10. It’s not just Indiana, folks. The gun insanity lives anywhere the NRA has stimulated testosterone poisoning and stoked the fears of the “other”, home invasion and well, just about anything else. Who knows, as Betsy DeVos says, a grizzly bear could invade a classroom.

  11. If the person was in possession of a permit – it should be revoked for life. I have a CCP from Itasca Co. here in MN. CONCEALED carry permit. And personally: The man should be given life in prison; he in my estimation invited the situation in the first place. but that is just me… humanity should be very glad I am not God!… ~8)

  12. The gun only did what it was designed to do- kill people. Careless owner’s backside was well protected by mow rawns in the Lege who knew sooner or later this stuff would occur.

    So, just how goofy are Indiana’s laws? Can the perpetrator sue the victim for dying by a lethal, legal instrument? The gun owner should bear responsibility and the perp secondary liability in any sane court in the land.

  13. That case is absolutely disgraceful. The Indiana Legislature is absolutely disgraceful. Tort law considers foreseeability: it is foreseeable that a curious child (or, in this case, teenager) would pick up a handgun left in plain view. It is similarly foreseeable that the child (or teenager) might accidentally shoot himself or someone else in the process of examining the gun and satisfying his curiosity. * Therefore, in view of the foreseeability of death or serious injury by a handgun left where an inexperienced person might access it, tort law says that a gun owner should use reasonable care to secure a handgun–lock it up or put it away in some secure place. It would be left to the discretion of a jury to decide whether a gun owner used the care of a reasonably-prudent person in securing the weapon if a child gets hold of it. At minimum, an unsecured gun that a child might gain access to should never be left loaded.

    Apparently, the Indiana Legislature feels that the risk of an adverse jury verdict against a handgun owner whose weapon was obtained without his permission and which was used to hurt someone is a greater harm to society than awarding damages to the family of a child killed by an unsecured handgun. Bear in mind that in Indiana, damages for the death of a child are already capped, and even if we didn’t have a statute to protect gun owners, jury verdicts in Indiana overwhelmingly favor the Defendant in civil cases. Nevertheless, the view of the Indiana Legislature was that the risk of any jury award to the family of a child killed by an unsecured handgun was just too unfair. That is shameful and disgraceful, but just one more example of the ignoramuses that run this State and their misplaced priorities. The case mentions that the handgun statute as a response to a case in which a gun owner was charged with liability for not securing his weapon.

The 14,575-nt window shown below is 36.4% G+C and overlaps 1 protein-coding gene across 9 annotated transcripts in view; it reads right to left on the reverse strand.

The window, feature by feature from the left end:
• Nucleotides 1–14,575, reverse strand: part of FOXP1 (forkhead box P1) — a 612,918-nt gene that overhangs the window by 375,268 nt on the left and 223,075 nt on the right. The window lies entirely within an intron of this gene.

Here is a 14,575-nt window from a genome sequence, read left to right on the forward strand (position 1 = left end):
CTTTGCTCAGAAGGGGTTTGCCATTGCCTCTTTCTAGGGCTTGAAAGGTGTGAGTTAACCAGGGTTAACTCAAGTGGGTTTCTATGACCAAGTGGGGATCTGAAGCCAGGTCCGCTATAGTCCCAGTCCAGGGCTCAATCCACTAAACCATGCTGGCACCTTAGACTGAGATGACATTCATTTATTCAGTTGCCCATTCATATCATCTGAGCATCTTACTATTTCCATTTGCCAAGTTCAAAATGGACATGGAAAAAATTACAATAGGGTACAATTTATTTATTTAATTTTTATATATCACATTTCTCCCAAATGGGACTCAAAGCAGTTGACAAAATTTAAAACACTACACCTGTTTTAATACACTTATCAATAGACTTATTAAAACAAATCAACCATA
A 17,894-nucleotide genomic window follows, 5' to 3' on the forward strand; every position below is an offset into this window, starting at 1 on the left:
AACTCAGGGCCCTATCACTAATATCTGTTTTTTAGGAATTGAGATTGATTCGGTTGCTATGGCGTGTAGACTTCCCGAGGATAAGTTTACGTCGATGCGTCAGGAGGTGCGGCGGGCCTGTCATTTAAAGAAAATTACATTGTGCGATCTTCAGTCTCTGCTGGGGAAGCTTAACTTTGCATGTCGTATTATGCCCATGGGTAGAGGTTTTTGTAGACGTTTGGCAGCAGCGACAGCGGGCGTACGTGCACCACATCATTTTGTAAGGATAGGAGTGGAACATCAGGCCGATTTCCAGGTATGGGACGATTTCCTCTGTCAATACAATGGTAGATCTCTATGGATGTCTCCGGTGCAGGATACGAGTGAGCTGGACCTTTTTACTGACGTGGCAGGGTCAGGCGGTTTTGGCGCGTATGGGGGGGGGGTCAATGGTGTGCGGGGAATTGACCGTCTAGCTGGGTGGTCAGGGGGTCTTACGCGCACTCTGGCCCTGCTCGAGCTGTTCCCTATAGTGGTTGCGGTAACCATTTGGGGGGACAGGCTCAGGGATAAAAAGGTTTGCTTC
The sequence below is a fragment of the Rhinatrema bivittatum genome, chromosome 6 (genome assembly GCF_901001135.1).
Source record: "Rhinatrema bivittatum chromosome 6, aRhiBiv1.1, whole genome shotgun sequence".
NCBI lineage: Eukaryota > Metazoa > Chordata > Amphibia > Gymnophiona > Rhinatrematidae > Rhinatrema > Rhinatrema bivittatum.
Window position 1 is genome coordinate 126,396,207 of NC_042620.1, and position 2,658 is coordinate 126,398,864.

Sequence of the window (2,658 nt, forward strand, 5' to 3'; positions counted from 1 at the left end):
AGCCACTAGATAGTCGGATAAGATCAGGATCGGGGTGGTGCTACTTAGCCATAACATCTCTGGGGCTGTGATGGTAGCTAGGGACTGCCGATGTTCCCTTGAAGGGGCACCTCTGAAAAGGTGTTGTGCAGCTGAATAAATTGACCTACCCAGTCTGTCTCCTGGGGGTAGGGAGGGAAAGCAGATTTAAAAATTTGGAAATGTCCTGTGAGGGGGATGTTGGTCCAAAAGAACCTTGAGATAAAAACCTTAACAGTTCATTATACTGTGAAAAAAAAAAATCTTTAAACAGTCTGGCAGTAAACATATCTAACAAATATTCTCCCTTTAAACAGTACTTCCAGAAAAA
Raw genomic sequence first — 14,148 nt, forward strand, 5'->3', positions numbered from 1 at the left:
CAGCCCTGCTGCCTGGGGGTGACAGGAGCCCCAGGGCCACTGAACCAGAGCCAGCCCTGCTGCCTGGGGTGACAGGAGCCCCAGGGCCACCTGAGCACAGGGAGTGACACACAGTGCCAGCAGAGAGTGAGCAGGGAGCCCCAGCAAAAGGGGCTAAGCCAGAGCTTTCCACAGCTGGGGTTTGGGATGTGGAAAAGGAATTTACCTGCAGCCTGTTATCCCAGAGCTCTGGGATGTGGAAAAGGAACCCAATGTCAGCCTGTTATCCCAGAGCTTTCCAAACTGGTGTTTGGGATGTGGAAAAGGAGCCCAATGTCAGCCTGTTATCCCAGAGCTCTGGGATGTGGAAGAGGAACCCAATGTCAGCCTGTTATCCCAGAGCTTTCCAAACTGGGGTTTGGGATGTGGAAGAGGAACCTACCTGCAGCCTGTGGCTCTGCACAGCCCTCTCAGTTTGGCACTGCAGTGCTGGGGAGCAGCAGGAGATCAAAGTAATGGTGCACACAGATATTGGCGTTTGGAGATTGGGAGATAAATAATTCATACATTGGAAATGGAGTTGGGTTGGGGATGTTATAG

*George Reeves, the original Superman, tells of a personal appearance he made while the Superman series was on the air, at which a young child brought a loaded handgun which he pointed at Reeves. He was intending to pull the trigger in order to watch the bullets bounce off of Reeves’ chest. Reeves, luckily, was able to talk the child out of pulling the trigger, but this story shows that children do not appreciate the danger of handguns.

  14. Norris, I had to chuckle at your response. Then I thought how perfect that would be–pull out my laminated gun permit as proof of my salvation OR as a means to tell the questioner that I did not want to answer their question.
    And to Peggy who asks, “Is there any possibility that this case can be used to promote action by the good citizens of Indiana that might move their legislators to change the law?” As Ms Kennedy says, gerrymandering protects our legislators. There has been a very organized effort to get changes to the way our legislative districts are drawn for years and we cannot get anywhere with that. So the thought or hope of mounting an action against the wishes of the NRA by the good citizens of Indiana feels hopeless–at least to me.

  15. I was criminal defense for a guy who had been busted by officers who had a report that he had a rifle in his own yard, no law against it. Indiana had passed a law making officers liable for legal fees if they unlawfully busted someone for gun violations. NRA got the proceeds not the defendant though.

  16. I saw this on a protest poster; “Guns don’t die, Kids do”.

    Seems appropriate here.